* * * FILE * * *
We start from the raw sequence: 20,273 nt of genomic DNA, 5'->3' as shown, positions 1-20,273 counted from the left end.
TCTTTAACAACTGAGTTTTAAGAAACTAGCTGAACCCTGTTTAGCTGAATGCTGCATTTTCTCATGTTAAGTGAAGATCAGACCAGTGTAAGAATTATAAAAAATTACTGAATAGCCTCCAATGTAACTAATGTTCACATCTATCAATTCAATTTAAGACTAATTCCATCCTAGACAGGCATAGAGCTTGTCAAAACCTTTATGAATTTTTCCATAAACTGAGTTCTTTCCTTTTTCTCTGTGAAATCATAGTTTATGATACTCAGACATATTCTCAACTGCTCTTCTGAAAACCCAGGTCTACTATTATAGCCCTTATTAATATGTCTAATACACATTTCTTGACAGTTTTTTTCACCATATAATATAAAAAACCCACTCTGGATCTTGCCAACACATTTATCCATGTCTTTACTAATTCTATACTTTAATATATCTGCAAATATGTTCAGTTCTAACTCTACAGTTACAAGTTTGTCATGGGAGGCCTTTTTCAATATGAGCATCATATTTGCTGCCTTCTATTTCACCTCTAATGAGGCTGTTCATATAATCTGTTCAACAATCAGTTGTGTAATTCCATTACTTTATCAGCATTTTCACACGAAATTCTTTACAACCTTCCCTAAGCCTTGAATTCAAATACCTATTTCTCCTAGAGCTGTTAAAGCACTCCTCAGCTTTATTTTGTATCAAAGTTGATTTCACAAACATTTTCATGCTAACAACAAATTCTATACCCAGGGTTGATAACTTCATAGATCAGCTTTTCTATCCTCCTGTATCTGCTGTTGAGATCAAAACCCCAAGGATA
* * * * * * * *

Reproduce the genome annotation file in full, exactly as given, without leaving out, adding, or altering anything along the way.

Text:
We start from the raw sequence: 20,273 nt of genomic DNA, 5'->3' as shown, positions 1-20,273 counted from the left end.
TCTTTAACAACTGAGTTTTAAGAAACTAGCTGAACCCTGTTTAGCTGAATGCTGCATTTTCTCATGTTAAGTGAAGATCAGACCAGTGTAAGAATTATAAAAAATTACTGAATAGCCTCCAATGTAACTAATGTTCACATCTATCAATTCAATTTAAGACTAATTCCATCCTAGACAGGCATAGAGCTTGTCAAAACCTTTATGAATTTTTCCATAAACTGAGTTCTTTCCTTTTTCTCTGTGAAATCATAGTTTATGATACTCAGACATATTCTCAACTGCTCTTCTGAAAACCCAGGTCTACTATTATAGCCCTTATTAATATGTCTAATACACATTTCTTGACAGTTTTTTTCACCATATAATATAAAAAACCCACTCTGGATCTTGCCAACACATTTATCCATGTCTTTACTAATTCTATACTTTAATATATCTGCAAATATGTTCAGTTCTAACTCTACAGTTACAAGTTTGTCATGGGAGGCCTTTTTCAATATGAGCATCATATTTGCTGCCTTCTATTTCACCTCTAATGAGGCTGTTCATATAATCTGTTCAACAATCAGTTGTGTAATTCCATTACTTTATCAGCATTTTCACACGAAATTCTTTACAACCTTCCCTAAGCCTTGAATTCAAATACCTATTTCTCCTAGAGCTGTTAAAGCACTCCTCAGCTTTATTTTGTATCAAAGTTGATTTCACAAACATTTTCATGCTAACAACAAATTCTATACCCAGGGTTGATAACTTCATAGATCAGCTTTTCTATCCTCCTGTATCTGCTGTTGAGATCAAAACCCCAAGGATA